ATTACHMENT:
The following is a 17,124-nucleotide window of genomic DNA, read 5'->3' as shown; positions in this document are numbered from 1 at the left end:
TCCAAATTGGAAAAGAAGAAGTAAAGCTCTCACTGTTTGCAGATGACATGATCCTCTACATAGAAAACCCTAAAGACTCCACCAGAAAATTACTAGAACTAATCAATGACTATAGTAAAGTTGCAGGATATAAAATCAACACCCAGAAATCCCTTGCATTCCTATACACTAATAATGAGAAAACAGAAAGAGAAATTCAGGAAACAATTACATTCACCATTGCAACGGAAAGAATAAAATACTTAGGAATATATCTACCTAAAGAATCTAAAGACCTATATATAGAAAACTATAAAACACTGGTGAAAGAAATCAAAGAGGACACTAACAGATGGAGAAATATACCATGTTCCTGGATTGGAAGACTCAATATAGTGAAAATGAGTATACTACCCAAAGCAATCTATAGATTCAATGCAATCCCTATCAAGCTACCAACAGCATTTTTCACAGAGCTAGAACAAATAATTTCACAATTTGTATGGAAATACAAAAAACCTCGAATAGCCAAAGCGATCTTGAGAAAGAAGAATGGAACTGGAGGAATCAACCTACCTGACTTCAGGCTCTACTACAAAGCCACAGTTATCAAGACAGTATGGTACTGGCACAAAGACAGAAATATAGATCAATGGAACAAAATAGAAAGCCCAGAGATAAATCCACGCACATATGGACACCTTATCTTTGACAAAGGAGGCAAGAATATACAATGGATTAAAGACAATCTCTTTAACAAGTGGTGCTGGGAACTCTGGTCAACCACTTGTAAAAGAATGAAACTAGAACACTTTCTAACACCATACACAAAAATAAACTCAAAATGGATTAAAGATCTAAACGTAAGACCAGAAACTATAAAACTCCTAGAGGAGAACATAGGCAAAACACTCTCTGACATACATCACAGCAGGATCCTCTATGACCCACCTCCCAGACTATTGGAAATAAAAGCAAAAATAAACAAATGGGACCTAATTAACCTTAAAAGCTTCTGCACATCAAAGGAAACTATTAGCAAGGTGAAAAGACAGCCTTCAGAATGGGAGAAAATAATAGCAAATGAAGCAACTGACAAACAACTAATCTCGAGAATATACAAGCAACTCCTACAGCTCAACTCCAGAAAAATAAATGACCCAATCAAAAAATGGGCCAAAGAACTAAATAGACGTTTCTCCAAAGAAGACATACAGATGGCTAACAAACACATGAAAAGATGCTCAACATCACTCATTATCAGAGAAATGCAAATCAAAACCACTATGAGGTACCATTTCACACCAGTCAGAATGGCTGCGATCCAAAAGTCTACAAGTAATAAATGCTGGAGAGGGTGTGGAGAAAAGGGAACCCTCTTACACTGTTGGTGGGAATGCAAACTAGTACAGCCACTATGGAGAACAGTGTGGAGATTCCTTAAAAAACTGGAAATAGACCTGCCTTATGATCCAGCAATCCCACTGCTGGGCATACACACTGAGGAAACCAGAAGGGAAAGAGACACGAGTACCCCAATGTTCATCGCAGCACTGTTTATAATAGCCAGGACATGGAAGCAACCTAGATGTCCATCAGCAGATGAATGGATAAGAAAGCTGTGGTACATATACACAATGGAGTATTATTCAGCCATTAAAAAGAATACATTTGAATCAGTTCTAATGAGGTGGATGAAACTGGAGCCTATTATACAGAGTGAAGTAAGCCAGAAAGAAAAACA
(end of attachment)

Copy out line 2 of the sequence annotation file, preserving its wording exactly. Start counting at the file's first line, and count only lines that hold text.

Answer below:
TCCAAATTGGAAAAGAAGAAGTAAAGCTCTCACTGTTTGCAGATGACATGATCCTCTACATAGAAAACCCTAAAGACTCCACCAGAAAATTACTAGAACTAATCAATGACTATAGTAAAGTTGCAGGATATAAAATCAACACCCAGAAATCCCTTGCATTCCTATACACTAATAATGAGAAAACAGAAAGAGAAATTCAGGAAACAATTACATTCACCATTGCAACGGAAAGAATAAAATACTTAGGAATATATCTACCTAAAGAATCTAAAGACCTATATATAGAAAACTATAAAACACTGGTGAAAGAAATCAAAGAGGACACTAACAGATGGAGAAATATACCATGTTCCTGGATTGGAAGACTCAATATAGTGAAAATGAGTATACTACCCAAAGCAATCTATAGATTCAATGCAATCCCTATCAAGCTACCAACAGCATTTTTCACAGAGCTAGAACAAATAATTTCACAATTTGTATGGAAATACAAAAAACCTCGAATAGCCAAAGCGATCTTGAGAAAGAAGAATGGAACTGGAGGAATCAACCTACCTGACTTCAGGCTCTACTACAAAGCCACAGTTATCAAGACAGTATGGTACTGGCACAAAGACAGAAATATAGATCAATGGAACAAAATAGAAAGCCCAGAGATAAATCCACGCACATATGGACACCTTATCTTTGACAAAGGAGGCAAGAATATACAATGGATTAAAGACAATCTCTTTAACAAGTGGTGCTGGGAACTCTGGTCAACCACTTGTAAAAGAATGAAACTAGAACACTTTCTAACACCATACACAAAAATAAACTCAAAATGGATTAAAGATCTAAACGTAAGACCAGAAACTATAAAACTCCTAGAGGAGAACATAGGCAAAACACTCTCTGACATACATCACAGCAGGATCCTCTATGACCCACCTCCCAGACTATTGGAAATAAAAGCAAAAATAAACAAATGGGACCTAATTAACCTTAAAAGCTTCTGCACATCAAAGGAAACTATTAGCAAGGTGAAAAGACAGCCTTCAGAATGGGAGAAAATAATAGCAAATGAAGCAACTGACAAACAACTAATCTCGAGAATATACAAGCAACTCCTACAGCTCAACTCCAGAAAAATAAATGACCCAATCAAAAAATGGGCCAAAGAACTAAATAGACGTTTCTCCAAAGAAGACATACAGATGGCTAACAAACACATGAAAAGATGCTCAACATCACTCATTATCAGAGAAATGCAAATCAAAACCACTATGAGGTACCATTTCACACCAGTCAGAATGGCTGCGATCCAAAAGTCTACAAGTAATAAATGCTGGAGAGGGTGTGGAGAAAAGGGAACCCTCTTACACTGTTGGTGGGAATGCAAACTAGTACAGCCACTATGGAGAACAGTGTGGAGATTCCTTAAAAAACTGGAAATAGACCTGCCTTATGATCCAGCAATCCCACTGCTGGGCATACACACTGAGGAAACCAGAAGGGAAAGAGACACGAGTACCCCAATGTTCATCGCAGCACTGTTTATAATAGCCAGGACATGGAAGCAACCTAGATGTCCATCAGCAGATGAATGGATAAGAAAGCTGTGGTACATATACACAATGGAGTATTATTCAGCCATTAAAAAGAATACATTTGAATCAGTTCTAATGAGGTGGATGAAACTGGAGCCTATTATACAGAGTGAAGTAAGCCAGAAAGAAAAACA